Vaughters backs Wiggins to land yellow

Wiggins leaves the start ramp. The Brit finished third

Wiggins leaves the start ramp. The Brit finished third (Image credit: Sirotti)

Bradley Wiggins could be in yellow on Tuesday night, according to his team director, Jonathan Vaughters. The British rider surprised many with his performance in Saturday’s opening time trial stage of the Tour de France, finishing third, one second behind Alberto Contador, and nineteen behind Fabian Cancellara, on a course that some considered too hilly for him.

It means that the Garmin-Slipstream rider starts Sunday’s first road stage in the green jersey of points leader – rather ironically beating his countryman, Mark Cavendish, to that honour, though Cavendish is tipped to become the first British rider to wear the Tour’s second most prestigious jersey into Paris in three weeks.

Cavendish’s 177th place on the stage – fourth from last – means that he won’t be challenging for yellow in this Tour. But Wiggins, according to Vaughters, most certainly will.

"He’s very precise, he knew what he could do, though I think he exceeded his own expectations with that ride," said Vaughters. "But it didn’t surprise me. A lot of people discounted him on such a hilly course, but I knew he was capable of that.

"And he has a lot more to show on this Tour," continued Vaughters. "He’s a lot lighter, he’s climbing better, and I’d be surprised if we didn’t see him in yellow at some point."

After Tuesday’s team time trial? "Well, Astana, if you see how they performed in the time trial [with four in the top ten] are a pretty incredible team," responded Vaughters. "But the team time trial is our best chance."

On the team time trial, in Montpellier, Vaughters and David Millar, who finished fourteenth on Saturday, said that Garmin-Slipstream had been placing special emphasis on the stage, and reconnoitred the course. "It’s a very technical course, there’s a lot of left and right, up and down, and very small roads," said Vaughters.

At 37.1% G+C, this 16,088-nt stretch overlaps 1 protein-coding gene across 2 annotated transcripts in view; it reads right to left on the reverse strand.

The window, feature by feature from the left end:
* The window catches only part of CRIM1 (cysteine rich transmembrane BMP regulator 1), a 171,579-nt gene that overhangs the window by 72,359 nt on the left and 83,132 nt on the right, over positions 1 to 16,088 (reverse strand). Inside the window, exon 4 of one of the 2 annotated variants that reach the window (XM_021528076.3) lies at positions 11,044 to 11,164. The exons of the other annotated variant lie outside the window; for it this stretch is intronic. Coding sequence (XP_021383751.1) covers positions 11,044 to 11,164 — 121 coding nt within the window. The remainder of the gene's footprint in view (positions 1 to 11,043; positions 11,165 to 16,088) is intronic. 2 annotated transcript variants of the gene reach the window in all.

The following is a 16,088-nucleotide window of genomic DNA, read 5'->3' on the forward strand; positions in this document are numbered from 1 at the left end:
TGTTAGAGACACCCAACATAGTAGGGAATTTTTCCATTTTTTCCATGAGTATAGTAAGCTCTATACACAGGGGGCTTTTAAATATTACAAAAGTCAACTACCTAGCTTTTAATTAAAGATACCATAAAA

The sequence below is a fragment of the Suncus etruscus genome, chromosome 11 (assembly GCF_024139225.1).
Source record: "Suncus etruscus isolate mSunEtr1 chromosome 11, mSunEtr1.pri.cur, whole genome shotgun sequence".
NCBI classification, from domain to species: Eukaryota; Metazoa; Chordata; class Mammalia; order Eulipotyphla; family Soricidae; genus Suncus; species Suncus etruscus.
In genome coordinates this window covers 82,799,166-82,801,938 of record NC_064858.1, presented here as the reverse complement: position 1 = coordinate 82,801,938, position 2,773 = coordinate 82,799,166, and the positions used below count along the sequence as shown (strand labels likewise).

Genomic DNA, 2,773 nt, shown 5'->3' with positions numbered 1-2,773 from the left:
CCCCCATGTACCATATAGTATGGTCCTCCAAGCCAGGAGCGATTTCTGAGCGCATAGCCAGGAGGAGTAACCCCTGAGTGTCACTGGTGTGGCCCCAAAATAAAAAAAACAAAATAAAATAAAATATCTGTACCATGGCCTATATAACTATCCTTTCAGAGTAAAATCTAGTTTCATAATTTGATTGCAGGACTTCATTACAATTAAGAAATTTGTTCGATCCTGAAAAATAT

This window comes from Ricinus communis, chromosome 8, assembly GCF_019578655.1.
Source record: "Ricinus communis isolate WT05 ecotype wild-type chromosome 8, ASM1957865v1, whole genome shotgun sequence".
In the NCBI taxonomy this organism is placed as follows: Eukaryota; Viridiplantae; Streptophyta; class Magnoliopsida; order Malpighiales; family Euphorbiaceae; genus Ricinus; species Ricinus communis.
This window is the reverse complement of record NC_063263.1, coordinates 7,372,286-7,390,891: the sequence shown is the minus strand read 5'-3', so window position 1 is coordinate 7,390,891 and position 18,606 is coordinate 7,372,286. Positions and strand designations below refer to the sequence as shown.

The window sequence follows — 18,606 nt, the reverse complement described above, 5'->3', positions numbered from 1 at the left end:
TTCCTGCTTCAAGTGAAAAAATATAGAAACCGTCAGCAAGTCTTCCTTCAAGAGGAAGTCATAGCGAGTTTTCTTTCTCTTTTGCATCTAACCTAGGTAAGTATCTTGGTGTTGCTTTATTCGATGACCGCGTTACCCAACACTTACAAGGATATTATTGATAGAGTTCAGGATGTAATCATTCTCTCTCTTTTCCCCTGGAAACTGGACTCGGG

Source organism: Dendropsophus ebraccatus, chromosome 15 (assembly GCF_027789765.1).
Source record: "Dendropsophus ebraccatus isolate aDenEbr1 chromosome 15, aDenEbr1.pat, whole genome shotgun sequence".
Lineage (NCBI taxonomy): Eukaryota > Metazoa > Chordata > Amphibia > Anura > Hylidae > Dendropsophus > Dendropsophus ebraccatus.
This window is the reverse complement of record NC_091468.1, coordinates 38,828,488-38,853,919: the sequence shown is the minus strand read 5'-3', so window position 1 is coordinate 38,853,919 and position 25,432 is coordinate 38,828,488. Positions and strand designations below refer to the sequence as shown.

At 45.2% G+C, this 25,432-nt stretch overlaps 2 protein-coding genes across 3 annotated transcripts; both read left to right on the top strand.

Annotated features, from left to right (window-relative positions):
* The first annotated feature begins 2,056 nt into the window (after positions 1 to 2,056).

"It’ll suit a team with great unity and good communications. It may not be the strongest but the most unified team that wins."

Millar, who won the first stage to take the yellow jersey on the last occasion such a long time trial opened the Tour (in 2000), said he was happy with his performance on Saturday. "I didn’t have any expectations of winning," said the Scot, "but I enjoyed it, apart from almost overshooting a corner – I needed to do a bit of speedway there to stay upright."

On the team time trial, Millar said: "We’ve got a very, very strong chance. We’re going to be better than we were at the Giro [where they placed second to Columbia]. We’ll be a lot more relaxed."

Vaughters also welcomed back Christian Vande Velde, last year’s fifth place finisher who was seventeenth in his first race back following his serious crash at the Giro. "He’s on track to have a pretty incredible last week," said Vaughters. "He’s good at the moment, not incredible, but to come back as he has done from five broken vertebrae is amazing. In a week he’ll be good."



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